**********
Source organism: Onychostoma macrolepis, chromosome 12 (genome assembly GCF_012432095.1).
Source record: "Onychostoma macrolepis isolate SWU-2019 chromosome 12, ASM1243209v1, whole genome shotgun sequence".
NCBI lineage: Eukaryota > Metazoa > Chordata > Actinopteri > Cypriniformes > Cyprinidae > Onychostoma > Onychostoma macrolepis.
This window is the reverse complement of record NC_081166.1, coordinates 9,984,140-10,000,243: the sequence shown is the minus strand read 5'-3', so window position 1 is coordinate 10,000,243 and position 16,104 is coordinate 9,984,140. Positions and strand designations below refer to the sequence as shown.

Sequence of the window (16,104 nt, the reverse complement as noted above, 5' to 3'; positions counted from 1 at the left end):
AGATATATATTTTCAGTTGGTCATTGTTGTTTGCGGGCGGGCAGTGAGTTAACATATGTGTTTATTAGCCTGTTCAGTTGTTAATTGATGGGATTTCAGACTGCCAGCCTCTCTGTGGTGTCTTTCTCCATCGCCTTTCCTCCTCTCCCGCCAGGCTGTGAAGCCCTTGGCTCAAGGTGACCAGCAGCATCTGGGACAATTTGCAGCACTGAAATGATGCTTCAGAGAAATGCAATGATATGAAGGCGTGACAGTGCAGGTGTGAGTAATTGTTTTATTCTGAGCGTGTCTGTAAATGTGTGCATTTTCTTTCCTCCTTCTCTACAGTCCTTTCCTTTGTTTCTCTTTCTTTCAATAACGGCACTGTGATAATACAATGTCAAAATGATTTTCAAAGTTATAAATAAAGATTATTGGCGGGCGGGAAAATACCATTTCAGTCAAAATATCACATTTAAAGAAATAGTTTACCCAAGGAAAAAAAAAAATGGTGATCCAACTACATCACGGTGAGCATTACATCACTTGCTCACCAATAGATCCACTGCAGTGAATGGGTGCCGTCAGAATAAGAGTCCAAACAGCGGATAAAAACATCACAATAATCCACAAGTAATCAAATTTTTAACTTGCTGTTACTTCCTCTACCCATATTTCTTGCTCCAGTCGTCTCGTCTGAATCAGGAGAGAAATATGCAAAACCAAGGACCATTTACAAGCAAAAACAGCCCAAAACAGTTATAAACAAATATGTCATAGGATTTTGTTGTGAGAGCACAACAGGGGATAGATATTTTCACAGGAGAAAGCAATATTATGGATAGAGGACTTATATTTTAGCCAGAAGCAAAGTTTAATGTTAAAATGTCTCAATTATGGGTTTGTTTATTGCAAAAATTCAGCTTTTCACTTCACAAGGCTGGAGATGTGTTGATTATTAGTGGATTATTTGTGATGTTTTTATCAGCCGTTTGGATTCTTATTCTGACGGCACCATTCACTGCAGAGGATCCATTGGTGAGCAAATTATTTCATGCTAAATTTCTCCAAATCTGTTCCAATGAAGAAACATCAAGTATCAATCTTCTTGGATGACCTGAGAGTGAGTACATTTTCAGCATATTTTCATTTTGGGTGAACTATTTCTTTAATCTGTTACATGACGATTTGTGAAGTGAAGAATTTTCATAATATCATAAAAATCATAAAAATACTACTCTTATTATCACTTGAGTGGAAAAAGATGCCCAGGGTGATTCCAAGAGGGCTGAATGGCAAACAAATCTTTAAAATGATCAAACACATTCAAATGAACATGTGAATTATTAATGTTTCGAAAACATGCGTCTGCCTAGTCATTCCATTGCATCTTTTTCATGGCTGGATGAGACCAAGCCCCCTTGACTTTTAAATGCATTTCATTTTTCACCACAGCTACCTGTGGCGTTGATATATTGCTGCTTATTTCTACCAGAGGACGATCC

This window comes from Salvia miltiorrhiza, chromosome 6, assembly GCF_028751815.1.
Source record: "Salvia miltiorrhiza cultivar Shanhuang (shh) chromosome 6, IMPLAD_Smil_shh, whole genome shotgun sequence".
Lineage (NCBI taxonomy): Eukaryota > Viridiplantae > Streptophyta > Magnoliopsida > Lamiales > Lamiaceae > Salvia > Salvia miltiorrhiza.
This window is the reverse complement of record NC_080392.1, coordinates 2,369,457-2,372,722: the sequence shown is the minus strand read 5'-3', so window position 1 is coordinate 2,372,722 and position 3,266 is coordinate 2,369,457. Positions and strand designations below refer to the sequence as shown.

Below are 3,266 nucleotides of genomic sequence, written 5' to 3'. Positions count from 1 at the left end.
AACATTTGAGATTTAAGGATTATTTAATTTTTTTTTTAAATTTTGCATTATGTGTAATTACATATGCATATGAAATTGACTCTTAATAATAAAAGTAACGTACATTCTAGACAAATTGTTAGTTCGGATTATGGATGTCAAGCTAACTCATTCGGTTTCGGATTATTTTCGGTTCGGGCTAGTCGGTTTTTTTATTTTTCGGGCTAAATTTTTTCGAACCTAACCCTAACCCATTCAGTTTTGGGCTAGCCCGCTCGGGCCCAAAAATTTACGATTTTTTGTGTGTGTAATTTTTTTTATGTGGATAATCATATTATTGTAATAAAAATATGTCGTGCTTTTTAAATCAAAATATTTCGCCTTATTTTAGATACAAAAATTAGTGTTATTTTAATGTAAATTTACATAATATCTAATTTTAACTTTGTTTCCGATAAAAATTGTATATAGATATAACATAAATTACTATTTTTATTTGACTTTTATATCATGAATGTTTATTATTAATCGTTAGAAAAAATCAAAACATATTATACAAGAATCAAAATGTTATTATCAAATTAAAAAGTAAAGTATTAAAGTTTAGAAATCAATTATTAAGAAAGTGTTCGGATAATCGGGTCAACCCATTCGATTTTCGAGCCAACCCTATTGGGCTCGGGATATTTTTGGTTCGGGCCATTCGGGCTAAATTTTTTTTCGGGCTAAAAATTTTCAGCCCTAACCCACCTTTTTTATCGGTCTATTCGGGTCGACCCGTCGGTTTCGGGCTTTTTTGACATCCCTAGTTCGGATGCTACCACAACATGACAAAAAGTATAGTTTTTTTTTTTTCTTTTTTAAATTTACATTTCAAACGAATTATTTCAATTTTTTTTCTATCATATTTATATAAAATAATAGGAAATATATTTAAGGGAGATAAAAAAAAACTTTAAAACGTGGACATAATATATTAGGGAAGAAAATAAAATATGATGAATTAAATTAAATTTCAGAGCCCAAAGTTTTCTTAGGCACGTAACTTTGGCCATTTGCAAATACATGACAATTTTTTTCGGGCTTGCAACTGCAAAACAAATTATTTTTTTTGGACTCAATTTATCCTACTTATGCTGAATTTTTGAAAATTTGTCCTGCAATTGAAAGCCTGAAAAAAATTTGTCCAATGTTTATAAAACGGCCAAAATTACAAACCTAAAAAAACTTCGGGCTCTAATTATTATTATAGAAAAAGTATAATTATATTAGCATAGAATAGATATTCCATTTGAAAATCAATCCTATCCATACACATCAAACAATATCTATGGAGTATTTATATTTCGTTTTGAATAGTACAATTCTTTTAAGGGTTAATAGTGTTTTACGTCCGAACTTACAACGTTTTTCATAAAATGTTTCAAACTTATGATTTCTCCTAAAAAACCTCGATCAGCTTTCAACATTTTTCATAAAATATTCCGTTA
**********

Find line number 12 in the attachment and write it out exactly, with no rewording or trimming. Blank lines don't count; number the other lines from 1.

AACATTTGAGATTTAAGGATTATTTAATTTTTTTTTTAAATTTTGCATTATGTGTAATTACATATGCATATGAAATTGACTCTTAATAATAAAAGTAACGTACATTCTAGACAAATTGTTAGTTCGGATTATGGATGTCAAGCTAACTCATTCGGTTTCGGATTATTTTCGGTTCGGGCTAGTCGGTTTTTTTATTTTTCGGGCTAAATTTTTTCGAACCTAACCCTAACCCATTCAGTTTTGGGCTAGCCCGCTCGGGCCCAAAAATTTACGATTTTTTGTGTGTGTAATTTTTTTTATGTGGATAATCATATTATTGTAATAAAAATATGTCGTGCTTTTTAAATCAAAATATTTCGCCTTATTTTAGATACAAAAATTAGTGTTATTTTAATGTAAATTTACATAATATCTAATTTTAACTTTGTTTCCGATAAAAATTGTATATAGATATAACATAAATTACTATTTTTATTTGACTTTTATATCATGAATGTTTATTATTAATCGTTAGAAAAAATCAAAACATATTATACAAGAATCAAAATGTTATTATCAAATTAAAAAGTAAAGTATTAAAGTTTAGAAATCAATTATTAAGAAAGTGTTCGGATAATCGGGTCAACCCATTCGATTTTCGAGCCAACCCTATTGGGCTCGGGATATTTTTGGTTCGGGCCATTCGGGCTAAATTTTTTTTCGGGCTAAAAATTTTCAGCCCTAACCCACCTTTTTTATCGGTCTATTCGGGTCGACCCGTCGGTTTCGGGCTTTTTTGACATCCCTAGTTCGGATGCTACCACAACATGACAAAAAGTATAGTTTTTTTTTTTTCTTTTTTAAATTTACATTTCAAACGAATTATTTCAATTTTTTTTCTATCATATTTATATAAAATAATAGGAAATATATTTAAGGGAGATAAAAAAAAACTTTAAAACGTGGACATAATATATTAGGGAAGAAAATAAAATATGATGAATTAAATTAAATTTCAGAGCCCAAAGTTTTCTTAGGCACGTAACTTTGGCCATTTGCAAATACATGACAATTTTTTTCGGGCTTGCAACTGCAAAACAAATTATTTTTTTTGGACTCAATTTATCCTACTTATGCTGAATTTTTGAAAATTTGTCCTGCAATTGAAAGCCTGAAAAAAATTTGTCCAATGTTTATAAAACGGCCAAAATTACAAACCTAAAAAAACTTCGGGCTCTAATTATTATTATAGAAAAAGTATAATTATATTAGCATAGAATAGATATTCCATTTGAAAATCAATCCTATCCATACACATCAAACAATATCTATGGAGTATTTATATTTCGTTTTGAATAGTACAATTCTTTTAAGGGTTAATAGTGTTTTACGTCCGAACTTACAACGTTTTTCATAAAATGTTTCAAACTTATGATTTCTCCTAAAAAACCTCGATCAGCTTTCAACATTTTTCATAAAATATTCCGTTA